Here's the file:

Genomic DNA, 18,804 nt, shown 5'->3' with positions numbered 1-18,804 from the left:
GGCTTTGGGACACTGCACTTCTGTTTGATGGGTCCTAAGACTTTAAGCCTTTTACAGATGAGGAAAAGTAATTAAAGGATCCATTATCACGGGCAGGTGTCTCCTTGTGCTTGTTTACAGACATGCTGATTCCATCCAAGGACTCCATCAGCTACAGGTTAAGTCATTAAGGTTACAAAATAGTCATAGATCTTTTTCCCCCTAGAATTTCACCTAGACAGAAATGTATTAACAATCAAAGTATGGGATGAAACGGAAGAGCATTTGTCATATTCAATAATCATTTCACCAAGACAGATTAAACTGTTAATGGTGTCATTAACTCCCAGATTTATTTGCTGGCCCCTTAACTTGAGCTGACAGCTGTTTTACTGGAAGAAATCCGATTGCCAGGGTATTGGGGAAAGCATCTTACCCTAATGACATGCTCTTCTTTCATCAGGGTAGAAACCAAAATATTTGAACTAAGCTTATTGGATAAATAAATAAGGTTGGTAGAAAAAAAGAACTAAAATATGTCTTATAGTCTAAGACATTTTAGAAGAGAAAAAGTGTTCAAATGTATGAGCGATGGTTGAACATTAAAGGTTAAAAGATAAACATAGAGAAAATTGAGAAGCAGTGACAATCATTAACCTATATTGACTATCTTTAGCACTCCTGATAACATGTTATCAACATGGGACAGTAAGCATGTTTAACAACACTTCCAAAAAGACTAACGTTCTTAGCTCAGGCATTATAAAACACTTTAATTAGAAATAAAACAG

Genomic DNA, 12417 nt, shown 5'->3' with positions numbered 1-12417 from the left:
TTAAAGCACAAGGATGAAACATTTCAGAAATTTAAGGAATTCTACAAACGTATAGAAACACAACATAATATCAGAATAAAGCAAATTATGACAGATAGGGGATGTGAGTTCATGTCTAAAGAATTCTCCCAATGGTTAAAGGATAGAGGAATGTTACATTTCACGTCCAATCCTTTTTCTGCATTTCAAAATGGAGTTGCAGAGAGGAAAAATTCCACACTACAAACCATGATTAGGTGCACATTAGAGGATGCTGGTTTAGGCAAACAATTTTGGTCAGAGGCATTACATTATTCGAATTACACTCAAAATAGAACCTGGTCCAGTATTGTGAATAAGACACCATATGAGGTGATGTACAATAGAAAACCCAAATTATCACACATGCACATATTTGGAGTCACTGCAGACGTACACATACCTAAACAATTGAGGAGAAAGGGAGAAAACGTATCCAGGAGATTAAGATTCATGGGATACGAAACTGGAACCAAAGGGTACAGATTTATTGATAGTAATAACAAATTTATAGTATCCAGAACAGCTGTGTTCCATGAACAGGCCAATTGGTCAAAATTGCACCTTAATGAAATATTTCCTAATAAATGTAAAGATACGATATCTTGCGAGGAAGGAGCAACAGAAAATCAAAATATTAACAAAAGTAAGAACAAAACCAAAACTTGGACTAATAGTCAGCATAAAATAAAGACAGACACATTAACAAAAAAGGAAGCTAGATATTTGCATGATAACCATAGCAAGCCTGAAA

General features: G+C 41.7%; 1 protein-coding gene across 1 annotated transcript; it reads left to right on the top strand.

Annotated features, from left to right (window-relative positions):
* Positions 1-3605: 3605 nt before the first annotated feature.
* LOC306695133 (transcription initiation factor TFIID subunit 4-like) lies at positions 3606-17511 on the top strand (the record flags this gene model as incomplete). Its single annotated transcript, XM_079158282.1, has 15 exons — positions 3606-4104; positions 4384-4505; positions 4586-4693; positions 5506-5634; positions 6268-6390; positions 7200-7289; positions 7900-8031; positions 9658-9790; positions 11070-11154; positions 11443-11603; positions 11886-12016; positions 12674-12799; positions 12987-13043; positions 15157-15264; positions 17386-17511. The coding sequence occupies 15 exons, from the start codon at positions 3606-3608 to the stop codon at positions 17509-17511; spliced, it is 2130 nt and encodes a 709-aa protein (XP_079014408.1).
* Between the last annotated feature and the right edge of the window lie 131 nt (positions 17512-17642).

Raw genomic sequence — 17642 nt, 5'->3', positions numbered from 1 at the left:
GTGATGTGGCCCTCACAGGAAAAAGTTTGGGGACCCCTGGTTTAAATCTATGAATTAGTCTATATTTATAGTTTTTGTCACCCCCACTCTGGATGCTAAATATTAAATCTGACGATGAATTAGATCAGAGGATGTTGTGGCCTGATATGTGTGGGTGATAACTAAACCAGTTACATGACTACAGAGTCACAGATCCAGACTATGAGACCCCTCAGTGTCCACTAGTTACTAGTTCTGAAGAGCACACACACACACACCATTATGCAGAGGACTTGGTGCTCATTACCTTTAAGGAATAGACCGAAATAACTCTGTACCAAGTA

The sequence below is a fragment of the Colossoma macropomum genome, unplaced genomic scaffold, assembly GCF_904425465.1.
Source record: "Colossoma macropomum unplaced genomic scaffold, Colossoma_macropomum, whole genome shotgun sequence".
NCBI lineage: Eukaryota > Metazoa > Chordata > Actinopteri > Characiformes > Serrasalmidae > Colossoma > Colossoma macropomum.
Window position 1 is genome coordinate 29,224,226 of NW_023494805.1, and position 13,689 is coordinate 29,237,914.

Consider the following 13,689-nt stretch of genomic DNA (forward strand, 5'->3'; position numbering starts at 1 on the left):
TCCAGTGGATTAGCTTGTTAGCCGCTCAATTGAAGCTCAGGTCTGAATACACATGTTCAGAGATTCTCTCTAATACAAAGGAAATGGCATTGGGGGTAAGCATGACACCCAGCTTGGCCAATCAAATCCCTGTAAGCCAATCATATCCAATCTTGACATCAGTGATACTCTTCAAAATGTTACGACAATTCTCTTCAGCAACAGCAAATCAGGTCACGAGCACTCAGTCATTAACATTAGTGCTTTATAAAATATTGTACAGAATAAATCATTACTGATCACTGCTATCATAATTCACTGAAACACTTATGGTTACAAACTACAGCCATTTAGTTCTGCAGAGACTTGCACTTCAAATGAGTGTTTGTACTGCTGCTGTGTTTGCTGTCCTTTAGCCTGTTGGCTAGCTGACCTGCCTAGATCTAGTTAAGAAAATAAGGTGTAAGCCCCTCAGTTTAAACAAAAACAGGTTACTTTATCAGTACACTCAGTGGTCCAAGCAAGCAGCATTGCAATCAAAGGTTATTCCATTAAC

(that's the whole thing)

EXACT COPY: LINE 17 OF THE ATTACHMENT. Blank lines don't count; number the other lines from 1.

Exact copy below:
TCCAGTGGATTAGCTTGTTAGCCGCTCAATTGAAGCTCAGGTCTGAATACACATGTTCAGAGATTCTCTCTAATACAAAGGAAATGGCATTGGGGGTAAGCATGACACCCAGCTTGGCCAATCAAATCCCTGTAAGCCAATCATATCCAATCTTGACATCAGTGATACTCTTCAAAATGTTACGACAATTCTCTTCAGCAACAGCAAATCAGGTCACGAGCACTCAGTCATTAACATTAGTGCTTTATAAAATATTGTACAGAATAAATCATTACTGATCACTGCTATCATAATTCACTGAAACACTTATGGTTACAAACTACAGCCATTTAGTTCTGCAGAGACTTGCACTTCAAATGAGTGTTTGTACTGCTGCTGTGTTTGCTGTCCTTTAGCCTGTTGGCTAGCTGACCTGCCTAGATCTAGTTAAGAAAATAAGGTGTAAGCCCCTCAGTTTAAACAAAAACAGGTTACTTTATCAGTACACTCAGTGGTCCAAGCAAGCAGCATTGCAATCAAAGGTTATTCCATTAAC